Buffalo education leaders have struggled for years to turn around their lowest-performing schools, and in October, it seemed they had come up with a new way to revamp two of their struggling programs.
As part of a school choice plan submitted to the state, the district proposed closing two schools and reopening them as schools in good standing to accommodate students seeking transfers. That plan involved seeking a request for proposals from outside agencies interested in partnering with the district.
But two months passed before the district administration moved forward with that plan. As a result, applicants interested in working with Bennett High School and Martin Luther King Multicultural Institute had just a little over a month to come up with proposals. Ultimately, the district received only three proposals, all of which were rejected.
Now the district faces a state Education Department deadline to pull together a new plan to close the schools and relaunch them with new programs.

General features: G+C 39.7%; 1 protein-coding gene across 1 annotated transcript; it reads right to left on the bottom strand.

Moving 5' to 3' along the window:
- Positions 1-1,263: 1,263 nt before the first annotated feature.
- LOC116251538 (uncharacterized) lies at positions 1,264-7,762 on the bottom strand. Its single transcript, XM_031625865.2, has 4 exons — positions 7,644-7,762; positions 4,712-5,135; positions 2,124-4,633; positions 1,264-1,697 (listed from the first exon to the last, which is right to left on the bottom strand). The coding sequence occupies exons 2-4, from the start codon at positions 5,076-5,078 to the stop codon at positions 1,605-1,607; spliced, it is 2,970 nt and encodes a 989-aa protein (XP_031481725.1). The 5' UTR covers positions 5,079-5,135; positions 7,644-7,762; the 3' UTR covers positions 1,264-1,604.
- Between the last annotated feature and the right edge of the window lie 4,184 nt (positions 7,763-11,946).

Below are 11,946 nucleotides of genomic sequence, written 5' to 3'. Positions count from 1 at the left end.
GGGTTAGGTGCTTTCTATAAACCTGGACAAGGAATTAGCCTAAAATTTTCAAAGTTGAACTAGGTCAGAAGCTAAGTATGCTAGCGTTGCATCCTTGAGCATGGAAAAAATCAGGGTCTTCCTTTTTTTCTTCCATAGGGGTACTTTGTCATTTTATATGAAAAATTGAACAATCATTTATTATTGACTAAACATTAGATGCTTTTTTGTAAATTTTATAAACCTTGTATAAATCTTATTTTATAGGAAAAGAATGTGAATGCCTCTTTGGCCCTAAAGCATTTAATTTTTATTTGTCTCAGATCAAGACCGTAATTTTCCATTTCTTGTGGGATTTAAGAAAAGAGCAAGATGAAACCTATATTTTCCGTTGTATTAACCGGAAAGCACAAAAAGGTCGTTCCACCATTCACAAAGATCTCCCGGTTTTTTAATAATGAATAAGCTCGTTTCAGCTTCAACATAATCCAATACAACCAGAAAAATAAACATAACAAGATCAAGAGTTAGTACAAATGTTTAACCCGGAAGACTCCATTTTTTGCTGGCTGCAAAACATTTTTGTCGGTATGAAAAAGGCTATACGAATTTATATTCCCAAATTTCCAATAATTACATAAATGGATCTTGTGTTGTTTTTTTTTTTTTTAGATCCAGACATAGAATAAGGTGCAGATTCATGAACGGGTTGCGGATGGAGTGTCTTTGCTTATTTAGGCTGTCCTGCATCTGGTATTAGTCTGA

Some critics say that the district administration’s failure to seek proposals in a timely manner discouraged quality applicants from submitting plans, potentially crippling the district’s reform efforts.
The sudden change of direction also raises questions among critics about how the shift will affect the two schools and whether it will hurt the district’s relationship with the state and key business partners.
“The district and its leadership have been well aware of the looming deadlines since last October,” board member James Sampson wrote in a memo he plans to send the board. “It knew what its options were all along and chose to wait to the last possible moment to advance poorly thought-out and designed recommendations.
“The RFPs were completed in October but weren’t released until close to Christmas. This delay denied the district the ability to seek out high-quality proposals that would bring innovation and the promise of high performing education choices for students and families.”